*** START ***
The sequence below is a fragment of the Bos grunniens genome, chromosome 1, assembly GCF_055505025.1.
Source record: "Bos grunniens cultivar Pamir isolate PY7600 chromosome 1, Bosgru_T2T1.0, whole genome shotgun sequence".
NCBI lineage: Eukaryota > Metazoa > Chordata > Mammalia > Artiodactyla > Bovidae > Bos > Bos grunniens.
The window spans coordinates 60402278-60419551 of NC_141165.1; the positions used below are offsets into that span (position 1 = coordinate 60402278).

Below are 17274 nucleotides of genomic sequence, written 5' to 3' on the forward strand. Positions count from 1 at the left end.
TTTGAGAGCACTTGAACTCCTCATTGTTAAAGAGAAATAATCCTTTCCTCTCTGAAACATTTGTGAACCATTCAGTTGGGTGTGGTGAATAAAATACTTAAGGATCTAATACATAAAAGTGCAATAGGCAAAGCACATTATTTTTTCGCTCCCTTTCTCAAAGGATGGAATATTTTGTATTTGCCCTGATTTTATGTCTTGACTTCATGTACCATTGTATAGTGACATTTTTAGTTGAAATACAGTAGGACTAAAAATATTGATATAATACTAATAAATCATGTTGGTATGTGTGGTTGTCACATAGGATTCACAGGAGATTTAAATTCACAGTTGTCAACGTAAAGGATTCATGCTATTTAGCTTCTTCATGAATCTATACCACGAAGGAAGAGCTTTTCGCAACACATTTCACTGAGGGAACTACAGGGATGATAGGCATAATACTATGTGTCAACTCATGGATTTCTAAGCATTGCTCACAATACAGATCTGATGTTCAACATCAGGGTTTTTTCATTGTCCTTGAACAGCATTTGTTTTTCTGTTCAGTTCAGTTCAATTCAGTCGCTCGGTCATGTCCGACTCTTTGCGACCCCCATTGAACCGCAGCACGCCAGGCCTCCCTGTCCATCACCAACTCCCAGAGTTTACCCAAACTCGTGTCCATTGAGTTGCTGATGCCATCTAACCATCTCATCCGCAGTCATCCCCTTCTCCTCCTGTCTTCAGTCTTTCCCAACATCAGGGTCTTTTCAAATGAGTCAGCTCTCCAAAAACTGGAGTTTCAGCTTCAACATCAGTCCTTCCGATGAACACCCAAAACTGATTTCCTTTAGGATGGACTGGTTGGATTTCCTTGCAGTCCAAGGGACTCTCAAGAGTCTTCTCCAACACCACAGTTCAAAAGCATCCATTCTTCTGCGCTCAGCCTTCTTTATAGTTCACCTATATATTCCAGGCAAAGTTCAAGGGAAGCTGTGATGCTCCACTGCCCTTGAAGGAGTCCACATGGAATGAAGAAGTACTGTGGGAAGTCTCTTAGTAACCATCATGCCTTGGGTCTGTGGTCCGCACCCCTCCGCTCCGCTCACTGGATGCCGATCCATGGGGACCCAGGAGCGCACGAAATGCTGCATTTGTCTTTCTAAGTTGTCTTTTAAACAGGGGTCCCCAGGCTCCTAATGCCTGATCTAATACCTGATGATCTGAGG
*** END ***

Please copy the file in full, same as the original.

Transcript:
The sequence below is a fragment of the Bos grunniens genome, chromosome 1, assembly GCF_055505025.1.
Source record: "Bos grunniens cultivar Pamir isolate PY7600 chromosome 1, Bosgru_T2T1.0, whole genome shotgun sequence".
NCBI lineage: Eukaryota > Metazoa > Chordata > Mammalia > Artiodactyla > Bovidae > Bos > Bos grunniens.
The window spans coordinates 60402278-60419551 of NC_141165.1; the positions used below are offsets into that span (position 1 = coordinate 60402278).

Below are 17274 nucleotides of genomic sequence, written 5' to 3' on the forward strand. Positions count from 1 at the left end.
TTTGAGAGCACTTGAACTCCTCATTGTTAAAGAGAAATAATCCTTTCCTCTCTGAAACATTTGTGAACCATTCAGTTGGGTGTGGTGAATAAAATACTTAAGGATCTAATACATAAAAGTGCAATAGGCAAAGCACATTATTTTTTCGCTCCCTTTCTCAAAGGATGGAATATTTTGTATTTGCCCTGATTTTATGTCTTGACTTCATGTACCATTGTATAGTGACATTTTTAGTTGAAATACAGTAGGACTAAAAATATTGATATAATACTAATAAATCATGTTGGTATGTGTGGTTGTCACATAGGATTCACAGGAGATTTAAATTCACAGTTGTCAACGTAAAGGATTCATGCTATTTAGCTTCTTCATGAATCTATACCACGAAGGAAGAGCTTTTCGCAACACATTTCACTGAGGGAACTACAGGGATGATAGGCATAATACTATGTGTCAACTCATGGATTTCTAAGCATTGCTCACAATACAGATCTGATGTTCAACATCAGGGTTTTTTCATTGTCCTTGAACAGCATTTGTTTTTCTGTTCAGTTCAGTTCAATTCAGTCGCTCGGTCATGTCCGACTCTTTGCGACCCCCATTGAACCGCAGCACGCCAGGCCTCCCTGTCCATCACCAACTCCCAGAGTTTACCCAAACTCGTGTCCATTGAGTTGCTGATGCCATCTAACCATCTCATCCGCAGTCATCCCCTTCTCCTCCTGTCTTCAGTCTTTCCCAACATCAGGGTCTTTTCAAATGAGTCAGCTCTCCAAAAACTGGAGTTTCAGCTTCAACATCAGTCCTTCCGATGAACACCCAAAACTGATTTCCTTTAGGATGGACTGGTTGGATTTCCTTGCAGTCCAAGGGACTCTCAAGAGTCTTCTCCAACACCACAGTTCAAAAGCATCCATTCTTCTGCGCTCAGCCTTCTTTATAGTTCACCTATATATTCCAGGCAAAGTTCAAGGGAAGCTGTGATGCTCCACTGCCCTTGAAGGAGTCCACATGGAATGAAGAAGTACTGTGGGAAGTCTCTTAGTAACCATCATGCCTTGGGTCTGTGGTCCGCACCCCTCCGCTCCGCTCACTGGATGCCGATCCATGGGGACCCAGGAGCGCACGAAATGCTGCATTTGTCTTTCTAAGTTGTCTTTTAAACAGGGGTCCCCAGGCTCCTAATGCCTGATCTAATACCTGATGATCTGAGG